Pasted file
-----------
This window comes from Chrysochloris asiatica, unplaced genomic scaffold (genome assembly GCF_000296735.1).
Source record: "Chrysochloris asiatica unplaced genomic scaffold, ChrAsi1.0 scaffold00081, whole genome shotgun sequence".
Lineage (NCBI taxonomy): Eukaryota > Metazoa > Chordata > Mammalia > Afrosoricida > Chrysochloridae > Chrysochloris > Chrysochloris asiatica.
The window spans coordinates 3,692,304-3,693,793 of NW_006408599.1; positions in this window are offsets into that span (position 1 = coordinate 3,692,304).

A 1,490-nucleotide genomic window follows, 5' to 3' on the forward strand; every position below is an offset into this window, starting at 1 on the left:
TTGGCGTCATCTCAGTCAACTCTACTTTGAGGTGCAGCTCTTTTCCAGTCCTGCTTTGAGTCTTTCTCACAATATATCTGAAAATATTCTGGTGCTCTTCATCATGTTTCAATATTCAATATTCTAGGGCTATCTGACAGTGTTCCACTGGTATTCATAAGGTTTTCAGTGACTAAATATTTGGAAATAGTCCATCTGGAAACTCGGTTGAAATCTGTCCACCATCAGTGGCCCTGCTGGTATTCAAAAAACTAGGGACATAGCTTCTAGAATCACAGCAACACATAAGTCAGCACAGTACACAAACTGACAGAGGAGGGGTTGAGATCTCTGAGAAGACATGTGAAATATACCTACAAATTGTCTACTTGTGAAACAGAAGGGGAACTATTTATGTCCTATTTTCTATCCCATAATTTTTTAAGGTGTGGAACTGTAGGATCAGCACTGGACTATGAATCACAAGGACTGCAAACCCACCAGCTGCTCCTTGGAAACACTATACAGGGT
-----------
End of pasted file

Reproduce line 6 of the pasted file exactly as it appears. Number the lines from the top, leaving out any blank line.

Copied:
TTGGCGTCATCTCAGTCAACTCTACTTTGAGGTGCAGCTCTTTTCCAGTCCTGCTTTGAGTCTTTCTCACAATATATCTGAAAATATTCTGGTGCTCTTCATCATGTTTCAATATTCAATATTCTAGGGCTATCTGACAGTGTTCCACTGGTATTCATAAGGTTTTCAGTGACTAAATATTTGGAAATAGTCCATCTGGAAACTCGGTTGAAATCTGTCCACCATCAGTGGCCCTGCTGGTATTCAAAAAACTAGGGACATAGCTTCTAGAATCACAGCAACACATAAGTCAGCACAGTACACAAACTGACAGAGGAGGGGTTGAGATCTCTGAGAAGACATGTGAAATATACCTACAAATTGTCTACTTGTGAAACAGAAGGGGAACTATTTATGTCCTATTTTCTATCCCATAATTTTTTAAGGTGTGGAACTGTAGGATCAGCACTGGACTATGAATCACAAGGACTGCAAACCCACCAGCTGCTCCTTGGAAACACTATACAGGGT